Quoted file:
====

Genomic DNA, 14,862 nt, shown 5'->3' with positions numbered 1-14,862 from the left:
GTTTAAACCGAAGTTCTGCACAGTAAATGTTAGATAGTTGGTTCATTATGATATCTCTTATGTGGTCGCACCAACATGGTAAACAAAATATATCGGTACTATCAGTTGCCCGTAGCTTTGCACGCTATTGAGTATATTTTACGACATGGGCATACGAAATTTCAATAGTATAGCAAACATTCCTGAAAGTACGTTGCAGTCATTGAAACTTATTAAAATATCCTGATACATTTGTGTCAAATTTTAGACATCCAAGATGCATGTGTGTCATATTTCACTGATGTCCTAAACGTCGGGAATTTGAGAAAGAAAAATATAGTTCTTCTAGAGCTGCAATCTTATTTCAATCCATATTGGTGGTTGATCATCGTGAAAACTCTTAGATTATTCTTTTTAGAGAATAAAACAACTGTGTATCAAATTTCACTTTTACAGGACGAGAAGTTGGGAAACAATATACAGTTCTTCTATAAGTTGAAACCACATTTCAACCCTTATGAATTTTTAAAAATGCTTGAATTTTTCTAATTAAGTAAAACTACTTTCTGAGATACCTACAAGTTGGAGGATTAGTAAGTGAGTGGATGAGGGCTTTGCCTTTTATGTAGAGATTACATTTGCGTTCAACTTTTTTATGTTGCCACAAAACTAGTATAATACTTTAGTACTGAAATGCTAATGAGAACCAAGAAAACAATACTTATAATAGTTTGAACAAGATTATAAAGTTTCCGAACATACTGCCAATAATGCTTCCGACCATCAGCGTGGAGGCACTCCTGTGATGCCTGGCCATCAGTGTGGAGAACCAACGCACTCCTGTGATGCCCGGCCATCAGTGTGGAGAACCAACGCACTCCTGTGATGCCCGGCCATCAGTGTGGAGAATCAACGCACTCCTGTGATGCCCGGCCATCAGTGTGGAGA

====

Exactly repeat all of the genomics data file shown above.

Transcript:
Genomic DNA, 14,862 nt, shown 5'->3' with positions numbered 1-14,862 from the left:
GTTTAAACCGAAGTTCTGCACAGTAAATGTTAGATAGTTGGTTCATTATGATATCTCTTATGTGGTCGCACCAACATGGTAAACAAAATATATCGGTACTATCAGTTGCCCGTAGCTTTGCACGCTATTGAGTATATTTTACGACATGGGCATACGAAATTTCAATAGTATAGCAAACATTCCTGAAAGTACGTTGCAGTCATTGAAACTTATTAAAATATCCTGATACATTTGTGTCAAATTTTAGACATCCAAGATGCATGTGTGTCATATTTCACTGATGTCCTAAACGTCGGGAATTTGAGAAAGAAAAATATAGTTCTTCTAGAGCTGCAATCTTATTTCAATCCATATTGGTGGTTGATCATCGTGAAAACTCTTAGATTATTCTTTTTAGAGAATAAAACAACTGTGTATCAAATTTCACTTTTACAGGACGAGAAGTTGGGAAACAATATACAGTTCTTCTATAAGTTGAAACCACATTTCAACCCTTATGAATTTTTAAAAATGCTTGAATTTTTCTAATTAAGTAAAACTACTTTCTGAGATACCTACAAGTTGGAGGATTAGTAAGTGAGTGGATGAGGGCTTTGCCTTTTATGTAGAGATTACATTTGCGTTCAACTTTTTTATGTTGCCACAAAACTAGTATAATACTTTAGTACTGAAATGCTAATGAGAACCAAGAAAACAATACTTATAATAGTTTGAACAAGATTATAAAGTTTCCGAACATACTGCCAATAATGCTTCCGACCATCAGCGTGGAGGCACTCCTGTGATGCCTGGCCATCAGTGTGGAGAACCAACGCACTCCTGTGATGCCCGGCCATCAGTGTGGAGAACCAACGCACTCCTGTGATGCCCGGCCATCAGTGTGGAGAATCAACGCACTCCTGTGATGCCCGGCCATCAGTGTGGAGA